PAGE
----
The Earth has orbited around the sun a few times since 1965, and there are people presently in the Church who think that Vatican II Council documents are not the most important things in the universe. I don’t wish to depreciate the significance of the Second Vatican Council, but I am also aware the Church is in a very different place than it was in 1965, or for that matter, 1975.
Our Church is greatly polarized. If there is to be any hope of a new evangelization or renewal in the Church, bridges must be built and a greater sense of tolerance developed.
I have always been inspirited by people like Charles de Foucauld, who in 1901 moved to Beni-Abbes on the Morocco and Algeria frontier. He spent the last 15 years of his life living in the breach of Muslim-Christian terrorism and violence. He did not actively try to convert or proselytize. He did not tell other people what to think or do, nor did he demonize people who thought and worshipped differently than he did. He gave the best Christian witness possible by striving to stay close to Christ, and by being welcoming and listening to all. Though he was murdered by a group of Tuareg Senoussistes, he had a great impact on the hearts and minds of both Christians and Muslims by his Christian example.
Rolheiser shared some guidelines that he felt must be considered if there is to be any real “New Evangelization.” The first guideline is that we must take time to reflect upon the urgency and significance of Jesus’ mandate: “Go, therefore, and make disciples of all nations….” (Mt 28:19). I am convinced that we may have to think about evangelizing our own nation, and not take Catholicism in the United States for granted.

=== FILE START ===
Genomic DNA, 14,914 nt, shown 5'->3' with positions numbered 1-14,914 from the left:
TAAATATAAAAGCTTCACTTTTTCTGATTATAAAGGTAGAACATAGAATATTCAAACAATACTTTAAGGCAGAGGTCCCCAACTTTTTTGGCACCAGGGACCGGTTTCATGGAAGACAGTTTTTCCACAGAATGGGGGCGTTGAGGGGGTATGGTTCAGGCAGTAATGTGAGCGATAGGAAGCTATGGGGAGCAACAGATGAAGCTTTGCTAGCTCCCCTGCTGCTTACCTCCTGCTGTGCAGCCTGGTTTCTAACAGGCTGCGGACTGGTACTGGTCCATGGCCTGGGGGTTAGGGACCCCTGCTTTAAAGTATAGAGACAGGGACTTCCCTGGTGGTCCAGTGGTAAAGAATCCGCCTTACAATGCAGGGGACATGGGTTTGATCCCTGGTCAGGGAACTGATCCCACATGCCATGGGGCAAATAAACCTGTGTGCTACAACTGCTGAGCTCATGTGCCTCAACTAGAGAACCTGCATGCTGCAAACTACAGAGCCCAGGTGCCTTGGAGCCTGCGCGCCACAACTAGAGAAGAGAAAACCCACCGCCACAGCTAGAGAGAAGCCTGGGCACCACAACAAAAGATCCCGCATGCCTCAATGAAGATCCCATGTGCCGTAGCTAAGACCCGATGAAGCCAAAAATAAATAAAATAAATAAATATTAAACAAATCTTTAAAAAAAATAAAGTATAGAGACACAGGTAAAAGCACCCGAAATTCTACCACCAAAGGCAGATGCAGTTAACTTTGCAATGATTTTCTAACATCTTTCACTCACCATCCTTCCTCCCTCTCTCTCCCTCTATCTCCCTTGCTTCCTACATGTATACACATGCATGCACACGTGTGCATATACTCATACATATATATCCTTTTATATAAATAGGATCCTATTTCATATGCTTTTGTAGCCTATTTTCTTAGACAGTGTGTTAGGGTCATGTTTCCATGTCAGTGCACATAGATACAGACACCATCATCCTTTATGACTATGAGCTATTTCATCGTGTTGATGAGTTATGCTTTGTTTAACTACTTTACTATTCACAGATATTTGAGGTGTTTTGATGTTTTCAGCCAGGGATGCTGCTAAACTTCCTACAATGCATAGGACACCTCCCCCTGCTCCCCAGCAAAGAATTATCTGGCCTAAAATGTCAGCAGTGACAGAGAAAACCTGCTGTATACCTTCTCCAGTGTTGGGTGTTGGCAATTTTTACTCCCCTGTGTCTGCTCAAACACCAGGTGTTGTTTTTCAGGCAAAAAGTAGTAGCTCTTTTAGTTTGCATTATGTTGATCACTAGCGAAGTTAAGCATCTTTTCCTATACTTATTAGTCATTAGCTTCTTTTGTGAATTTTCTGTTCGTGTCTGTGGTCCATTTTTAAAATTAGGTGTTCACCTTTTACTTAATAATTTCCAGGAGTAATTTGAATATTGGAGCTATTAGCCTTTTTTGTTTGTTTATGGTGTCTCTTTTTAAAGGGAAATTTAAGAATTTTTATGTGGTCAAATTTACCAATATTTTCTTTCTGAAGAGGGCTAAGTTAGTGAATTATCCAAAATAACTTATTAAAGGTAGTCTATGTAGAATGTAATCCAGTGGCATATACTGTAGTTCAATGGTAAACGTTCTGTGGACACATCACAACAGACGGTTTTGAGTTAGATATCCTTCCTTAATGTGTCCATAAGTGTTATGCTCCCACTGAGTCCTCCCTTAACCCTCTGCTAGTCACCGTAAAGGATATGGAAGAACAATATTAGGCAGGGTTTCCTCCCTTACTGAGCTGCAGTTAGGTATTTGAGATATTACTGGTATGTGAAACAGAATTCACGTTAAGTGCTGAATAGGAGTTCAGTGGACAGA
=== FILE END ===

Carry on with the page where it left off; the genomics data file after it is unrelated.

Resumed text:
Rolheiser talked about the need to reignite the flame of religious imagination. He spoke of the years before the Council as a time when the Church had religious imagination—reflected in saints, statues, music, and devotions, all of which touched people’s hearts. Today the Church has a plethora of documents and teachings, but not a whole lot to stir the embers of a heart seeking poetic fire and passion.
He also spoke of the need to emphasize both catechesis and theology, and that good theology must be rooted in strong catechesis. We have young men entering various seminaries who were not raised with good catechesis or a healthy sense of Catholic identity, and they desire to don religious trappings and prefer to learn basic catechesis rather than theology—and we act surprised. Rolheiser reminded us that the young people who are entering religious life today, as well as the Catholic young people who do not see the value of the Church today, are the people who were raised by people who were the children of the Second Vatican Council. They are the product of the Church we created.
If there is to be a “New Evangelization,” we must respond to various generations and types of Catholics and non-Catholics around us with respect, charity, and graciousness. The winning over of hearts takes place more through God’s grace than our own arrogance and egos. Sometimes we can make false gods of our own ideas, opinions, and ideologies, especially when we are convinced we’re right and other people are absolutely wrong.
True evangelization occurs through Christ. The more rooted we are in Christ, the more hopeful the possibility of a healthier Church. With all of its wounds, Jesus is as present in the Church today as in any other time in history. As Missionaries of the Precious Blood, let us continue to let the Precious Blood of Jesus stain our hearts and permit us to be transformed into the missionaries and prophetic witnesses that Christ calls us to be.